In its thrust to broaden its international reach and reputation, the Sir Arthur Lewis Institute for Social and Economic Studies (SALISES) at The University of the West Indies (The UWI) recently...
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Chaguaramas, the platform for diversification
All groups and individual citizens must be given a fair opportunity to participate equitably in the economic and social use of Chaguaramas. To this end, a special commission must be given to the Economic Advisory Board to produce in short order an overarching plan for the utilisation of the lands on the Western Peninsula.
The plan must include a variety of projects to fit Chaguaramas’ potential. The projects must accommodate large investors, inclusive of foreign investors, small and medium-sized investors. A special focus must be placed on creating projects that could accommodate group investors such as trade and credit unions and cooperatives, Nipdec, even community groups which can join their collective resources to develop projects.
The plan delivered thereafter should follow a widespread but focused national discussion on the proposals; it may become necessary for the finished plan to become a document of Parliament. This process must serve two major objectives: one, to utilise the wisdom of the national community and allow for people’s participation; two, to conscientise all groups in society of the need for them to own a “piece of the pie”.
No group/individual must ever be able to say: “we never got a fair opportunity to be part of Chaguaramas.”
The focus must be on foreign exchange earners and foreign exchange savers—food production and processing to reduce the $6 billion dollar food import bill.
At the end of a stipulated period for discussion and awareness, investors will be allowed to bid for projects identified in a generic manner, eg, hotels and tourism attractions, manufacturing, agricultural and agro-industrial projects, sports, leisure, entertainment and other potentially viable projects.
Technical assistance to fashion projects for submission must be provided by the State.
The leases should be for stipulated periods depending on the project; no one or group should own in perpetuity the lands of Chaguaramas. Moreover, the leases must require the lessees to make best economic use of the lands or forfeit the leases. The fees attached to the leases will make it economic for the projects to become viable.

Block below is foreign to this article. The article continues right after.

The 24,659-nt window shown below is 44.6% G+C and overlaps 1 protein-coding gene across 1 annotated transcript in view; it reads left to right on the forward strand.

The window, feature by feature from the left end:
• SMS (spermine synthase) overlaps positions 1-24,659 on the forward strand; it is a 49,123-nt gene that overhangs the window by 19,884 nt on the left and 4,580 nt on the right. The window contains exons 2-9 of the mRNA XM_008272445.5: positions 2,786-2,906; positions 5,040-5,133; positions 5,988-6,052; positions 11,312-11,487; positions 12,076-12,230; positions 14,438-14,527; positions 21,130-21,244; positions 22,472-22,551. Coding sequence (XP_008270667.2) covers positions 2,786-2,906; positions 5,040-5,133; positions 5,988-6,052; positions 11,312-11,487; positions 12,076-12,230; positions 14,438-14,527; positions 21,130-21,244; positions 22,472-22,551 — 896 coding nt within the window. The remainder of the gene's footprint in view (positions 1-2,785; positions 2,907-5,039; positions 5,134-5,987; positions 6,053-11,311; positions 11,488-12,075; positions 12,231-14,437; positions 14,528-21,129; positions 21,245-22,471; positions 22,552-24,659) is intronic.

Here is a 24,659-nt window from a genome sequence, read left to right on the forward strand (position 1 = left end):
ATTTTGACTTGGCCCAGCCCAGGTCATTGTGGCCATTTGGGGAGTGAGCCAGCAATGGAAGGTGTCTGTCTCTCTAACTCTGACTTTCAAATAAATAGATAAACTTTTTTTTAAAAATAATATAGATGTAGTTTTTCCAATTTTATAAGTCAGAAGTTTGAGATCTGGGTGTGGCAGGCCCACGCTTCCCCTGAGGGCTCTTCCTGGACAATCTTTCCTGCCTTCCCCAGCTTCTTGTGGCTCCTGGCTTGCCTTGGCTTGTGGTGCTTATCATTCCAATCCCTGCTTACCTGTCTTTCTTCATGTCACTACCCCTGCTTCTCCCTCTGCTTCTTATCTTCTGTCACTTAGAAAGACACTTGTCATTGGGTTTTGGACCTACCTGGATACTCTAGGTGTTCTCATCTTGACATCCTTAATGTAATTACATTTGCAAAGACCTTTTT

Free-wheeling private capital that wants to identify its own projects to invest in can be accommodated, but within a frame of the development paradigm as being the best possible utilisation of the Chaguaramas lands.
Special preference must be given to the original Chaguaramas landowners who had their lands taken from them without consent and proper compensation. Those farmers who have been on the lands for generations must be granted leases with the Government responsible for basic infrastructure.
The plan must also recognise and preserve the history of Chaguaramas with museums and monuments to those who fought against continued American occupation. Extending and applying the urging of Dr Terrence Farrell for priority to be given to infrastructure construction directly attached to economic projects will require the extension of the Audrey Jeffers highway to Chaguaramas be given priority.
The development of Chaguaramas can become the export platform to initiate production for markets inside and outside of Caricom.
Moreover, the Chaguaramas development model of fairness and equity for the operation and management of the significant economic resource can begin to redress the economic and social inequity which has developed because of our peculiar historical circumstances, and the consequences which have evolved out of that past.
We cannot continue to ignore the fact that groups of people have variously been marginalized and/or given a head start over others, and the fact that certain groups weathered better than others the storms of slavery, indentureship and the plantation and the colonial inter-regnum.
Conversely, if the lands of Chaguaramas are distributed in a manner to allow ownership and control of the Peninsula with so much potential for wealth creation into the exclusive hands of the elite, it will widen the gaps amongst the social and ethnic groups, and between those who have wealth and power and those relegated to the economic margins of the society.
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